Don't expect the earth. We are dealing with a man, remember, whose idea of genuine emotional trauma revolves around the loss of a T-shirt when you break up with your girl/boyfriend, after all ('Favourite T'). Its just that when the tunes are fine, The Lemonheads' soppy fizzed-up takes on pop-grunge haven't got a single peer you could glimpse without binoculars. The opening The Great Big No' says it all. The drums and guitar clatter over themselves furiously, a huge smile of a tune emerges within 30 seconds and Evan as ever drops in a lyric (shared with Juliana Hatfield) that suggests floods of tears, smashed plates and break-ups, and ends nonchalantly resigned and somehow happier for it. It's a warm up for 'Into Your Arms' (a peculiar first single choice seeing as its bubblegum love-stuff feel, care of its author Robyn St Clare, can only inflame the dreamboat caucus) but it's wonderful nonetheless, and as near to mid-summer romance as early October is ever likely to get.
'It's About Time' (favourite line: "Patience is like bread I say i ran out of it yesterday') and 'Down About It' are both splendid journeys into self-doubt; a late night 'Drug Buddy' and a Buzzcocks-esque neurotic pop thrill respectively, but they're immediately overshadowed by 'Paid To Smile' - with its remarkably clear-headed lyric: "The cigarette girl took off her tray/And dropped her dress in a shiny pile" - and the much discussed (and Evan's favourite) 'Big Gay Heart'. Both display a tenderness and soft Gram Parsons twang that elevate them way beyond the razored-edge chiming we
expect from the Lemonheads and onto a perpetual orbit inside your head.
The flipside comes with 'Style', which finds Evan kicking against the prickles of fame, and even against the world weariness it instils in him, by flooding the song with an endless litany of contrary demands over the most bloodshot chord-chugging he'll ever be tempted into ("Don't want to get stoned/But I don't want to not get stoned"). Normal service - not, incidentally, what we're after - returns with 'Rest Assured' which turns away at the last minute just as it's about to collide head on with 'Confetti', and suffers accordingly, but the marvellously 'Bandwagonesque'-esque 'Dawn Can't Decide' ensures the slip into Dando-by-numbers is quickly averted, complete with a Banana Splits "Baba ba-ba" vocal from Juliana.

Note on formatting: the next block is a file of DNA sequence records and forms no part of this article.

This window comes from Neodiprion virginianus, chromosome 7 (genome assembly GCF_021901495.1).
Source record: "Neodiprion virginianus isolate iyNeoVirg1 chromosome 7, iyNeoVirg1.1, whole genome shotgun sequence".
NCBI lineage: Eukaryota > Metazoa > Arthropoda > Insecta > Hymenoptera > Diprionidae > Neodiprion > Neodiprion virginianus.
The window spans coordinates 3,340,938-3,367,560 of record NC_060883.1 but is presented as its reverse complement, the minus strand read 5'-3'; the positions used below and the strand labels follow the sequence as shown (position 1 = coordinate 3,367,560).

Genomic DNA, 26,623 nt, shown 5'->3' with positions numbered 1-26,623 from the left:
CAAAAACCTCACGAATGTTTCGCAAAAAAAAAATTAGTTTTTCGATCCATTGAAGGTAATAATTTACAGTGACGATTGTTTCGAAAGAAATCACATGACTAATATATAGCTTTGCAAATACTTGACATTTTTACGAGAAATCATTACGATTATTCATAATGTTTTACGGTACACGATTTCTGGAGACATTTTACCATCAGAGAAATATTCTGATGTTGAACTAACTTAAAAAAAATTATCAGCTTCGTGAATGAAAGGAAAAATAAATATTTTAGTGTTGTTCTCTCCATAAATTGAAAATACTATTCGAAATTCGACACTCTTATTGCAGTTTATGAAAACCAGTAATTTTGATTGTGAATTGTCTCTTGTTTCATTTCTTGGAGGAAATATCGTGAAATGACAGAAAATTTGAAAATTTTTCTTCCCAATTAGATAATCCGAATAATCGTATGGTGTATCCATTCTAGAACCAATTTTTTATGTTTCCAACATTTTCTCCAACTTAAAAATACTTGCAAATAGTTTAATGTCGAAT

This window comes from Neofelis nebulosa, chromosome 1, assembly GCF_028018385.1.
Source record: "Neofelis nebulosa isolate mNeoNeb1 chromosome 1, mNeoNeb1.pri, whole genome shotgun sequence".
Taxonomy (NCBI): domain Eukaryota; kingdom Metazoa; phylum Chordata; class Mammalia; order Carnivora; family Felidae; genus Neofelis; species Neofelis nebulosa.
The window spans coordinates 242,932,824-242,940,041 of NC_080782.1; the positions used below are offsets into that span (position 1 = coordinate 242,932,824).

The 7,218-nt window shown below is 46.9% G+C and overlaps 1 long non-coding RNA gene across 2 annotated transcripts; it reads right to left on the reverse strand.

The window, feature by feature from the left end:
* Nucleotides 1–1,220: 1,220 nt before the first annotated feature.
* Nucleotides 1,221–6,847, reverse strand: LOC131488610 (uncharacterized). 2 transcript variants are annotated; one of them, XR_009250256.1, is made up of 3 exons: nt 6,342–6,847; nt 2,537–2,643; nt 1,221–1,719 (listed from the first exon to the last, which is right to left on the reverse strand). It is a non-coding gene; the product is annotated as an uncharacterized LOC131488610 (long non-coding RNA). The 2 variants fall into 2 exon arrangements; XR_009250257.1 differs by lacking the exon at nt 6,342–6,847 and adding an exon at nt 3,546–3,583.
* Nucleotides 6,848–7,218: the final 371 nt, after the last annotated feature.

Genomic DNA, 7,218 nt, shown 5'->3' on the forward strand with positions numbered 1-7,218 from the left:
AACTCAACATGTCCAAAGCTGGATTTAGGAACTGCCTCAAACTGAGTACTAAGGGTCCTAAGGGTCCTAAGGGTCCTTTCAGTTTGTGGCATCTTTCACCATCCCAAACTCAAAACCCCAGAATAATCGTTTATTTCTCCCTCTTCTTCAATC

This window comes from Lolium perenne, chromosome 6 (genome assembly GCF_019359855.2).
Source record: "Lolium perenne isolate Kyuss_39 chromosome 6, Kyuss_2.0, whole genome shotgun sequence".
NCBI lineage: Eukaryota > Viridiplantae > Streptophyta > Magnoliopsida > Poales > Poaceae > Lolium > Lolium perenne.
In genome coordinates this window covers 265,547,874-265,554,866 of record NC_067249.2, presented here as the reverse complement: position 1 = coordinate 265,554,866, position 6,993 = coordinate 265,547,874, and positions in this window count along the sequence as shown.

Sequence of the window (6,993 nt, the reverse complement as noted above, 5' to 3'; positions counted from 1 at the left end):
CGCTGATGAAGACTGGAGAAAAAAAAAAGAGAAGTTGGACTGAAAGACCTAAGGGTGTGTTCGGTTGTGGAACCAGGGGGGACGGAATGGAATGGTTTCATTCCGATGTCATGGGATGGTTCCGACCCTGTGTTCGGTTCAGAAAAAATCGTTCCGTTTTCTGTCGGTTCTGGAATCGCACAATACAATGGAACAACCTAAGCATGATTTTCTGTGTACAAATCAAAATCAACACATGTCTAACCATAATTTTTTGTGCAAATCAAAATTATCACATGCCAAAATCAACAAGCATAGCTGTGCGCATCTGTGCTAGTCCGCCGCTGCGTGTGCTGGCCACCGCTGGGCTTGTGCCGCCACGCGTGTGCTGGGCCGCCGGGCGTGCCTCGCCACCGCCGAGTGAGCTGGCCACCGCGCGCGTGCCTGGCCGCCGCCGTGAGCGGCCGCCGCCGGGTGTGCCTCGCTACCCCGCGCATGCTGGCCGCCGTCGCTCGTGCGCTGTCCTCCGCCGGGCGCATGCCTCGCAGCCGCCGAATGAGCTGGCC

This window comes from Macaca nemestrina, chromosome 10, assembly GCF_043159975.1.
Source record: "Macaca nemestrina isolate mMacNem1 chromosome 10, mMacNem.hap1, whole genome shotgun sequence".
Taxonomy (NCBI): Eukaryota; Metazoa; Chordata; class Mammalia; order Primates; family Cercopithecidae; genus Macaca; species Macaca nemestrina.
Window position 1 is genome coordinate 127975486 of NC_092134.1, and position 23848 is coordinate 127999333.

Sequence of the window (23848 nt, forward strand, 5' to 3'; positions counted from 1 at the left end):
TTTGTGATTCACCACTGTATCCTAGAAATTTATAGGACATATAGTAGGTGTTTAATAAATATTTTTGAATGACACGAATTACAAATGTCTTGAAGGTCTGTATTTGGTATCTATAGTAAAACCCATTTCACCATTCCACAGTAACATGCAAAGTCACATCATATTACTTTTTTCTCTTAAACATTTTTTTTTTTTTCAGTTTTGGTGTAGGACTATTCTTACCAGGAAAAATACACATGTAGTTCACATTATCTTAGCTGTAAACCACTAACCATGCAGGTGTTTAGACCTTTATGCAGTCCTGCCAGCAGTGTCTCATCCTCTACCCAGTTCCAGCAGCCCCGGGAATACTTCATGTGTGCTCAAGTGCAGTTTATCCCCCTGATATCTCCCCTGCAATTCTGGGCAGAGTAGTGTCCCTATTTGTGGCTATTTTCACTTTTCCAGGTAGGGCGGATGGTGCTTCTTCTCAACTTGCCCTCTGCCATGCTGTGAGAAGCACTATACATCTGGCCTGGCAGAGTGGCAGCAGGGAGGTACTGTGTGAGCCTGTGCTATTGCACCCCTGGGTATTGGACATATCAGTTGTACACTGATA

Strangely, all such notions of formula are blown out of the water by the bizarre and slightly great 'Rick James Style', where the scattershot rage of earlier is transformed by James himself into a Doors-ian dabble with drugged up psychosis-delia, smothered in Hammond organ and reversing 'Revolver' guitar solos. After which Evan heads country again ('Being Around'), loses his marbles ('Favourite T'), writes one last great melody-line ('You Can't Take It With You') and signs off with, of all things, a brief rumble along a grand piano ('The Jello Fund'), presumably in reference to the Trust Fund that awaits him once pop stardom slips out of the back door one day when he's at the beach.
In essence, then, 'Come On Feel The lemonheads' is all it purports to be: a chance to dip into Evan's jumbled-up, dope-smoking love-buggy of a life and celebrate it while we can, before things get too heavy and stop working out. As Evan would no doubt tell you himself, why spend your life under a cloud when you can pack up your jeans, T-shirt and sneakers and be somewhere on the other side of the world if you try hard enough.
Time, then, to behold one of pop's great dreamers. Long may he doze. 9/10
Lorraine Ali - Rolling Stone 25th November 2003
Though the Lemonheads have long been hailed by college-rock geeks, the Boston trio's mainstream buzz has come via singer-guitarist Evan Dando's dimples. Babe-o-licious cover shots of Dando on countless magazines have attracted starry-eyed fans who would probably love the 26-year-old even if he sang like Barney.